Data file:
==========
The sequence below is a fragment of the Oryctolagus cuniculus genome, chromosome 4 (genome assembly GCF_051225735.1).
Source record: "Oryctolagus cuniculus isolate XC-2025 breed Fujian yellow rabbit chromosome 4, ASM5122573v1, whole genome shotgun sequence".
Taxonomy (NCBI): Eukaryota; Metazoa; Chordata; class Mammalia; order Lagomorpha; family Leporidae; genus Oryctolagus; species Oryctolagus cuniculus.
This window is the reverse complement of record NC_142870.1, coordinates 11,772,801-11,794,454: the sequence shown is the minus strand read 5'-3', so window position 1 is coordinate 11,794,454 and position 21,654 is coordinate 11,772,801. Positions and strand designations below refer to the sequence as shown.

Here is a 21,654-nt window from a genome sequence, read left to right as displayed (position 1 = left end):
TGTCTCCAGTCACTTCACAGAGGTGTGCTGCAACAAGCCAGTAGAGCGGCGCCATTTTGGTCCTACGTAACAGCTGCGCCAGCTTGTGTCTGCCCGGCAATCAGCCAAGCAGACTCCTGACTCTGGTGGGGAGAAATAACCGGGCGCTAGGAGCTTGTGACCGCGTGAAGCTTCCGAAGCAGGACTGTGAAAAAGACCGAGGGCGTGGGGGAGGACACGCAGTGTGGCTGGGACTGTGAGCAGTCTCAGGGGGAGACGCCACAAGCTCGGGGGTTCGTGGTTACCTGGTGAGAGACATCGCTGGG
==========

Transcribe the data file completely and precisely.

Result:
The sequence below is a fragment of the Oryctolagus cuniculus genome, chromosome 4 (genome assembly GCF_051225735.1).
Source record: "Oryctolagus cuniculus isolate XC-2025 breed Fujian yellow rabbit chromosome 4, ASM5122573v1, whole genome shotgun sequence".
Taxonomy (NCBI): Eukaryota; Metazoa; Chordata; class Mammalia; order Lagomorpha; family Leporidae; genus Oryctolagus; species Oryctolagus cuniculus.
This window is the reverse complement of record NC_142870.1, coordinates 11,772,801-11,794,454: the sequence shown is the minus strand read 5'-3', so window position 1 is coordinate 11,794,454 and position 21,654 is coordinate 11,772,801. Positions and strand designations below refer to the sequence as shown.

Here is a 21,654-nt window from a genome sequence, read left to right as displayed (position 1 = left end):
TGTCTCCAGTCACTTCACAGAGGTGTGCTGCAACAAGCCAGTAGAGCGGCGCCATTTTGGTCCTACGTAACAGCTGCGCCAGCTTGTGTCTGCCCGGCAATCAGCCAAGCAGACTCCTGACTCTGGTGGGGAGAAATAACCGGGCGCTAGGAGCTTGTGACCGCGTGAAGCTTCCGAAGCAGGACTGTGAAAAAGACCGAGGGCGTGGGGGAGGACACGCAGTGTGGCTGGGACTGTGAGCAGTCTCAGGGGGAGACGCCACAAGCTCGGGGGTTCGTGGTTACCTGGTGAGAGACATCGCTGGG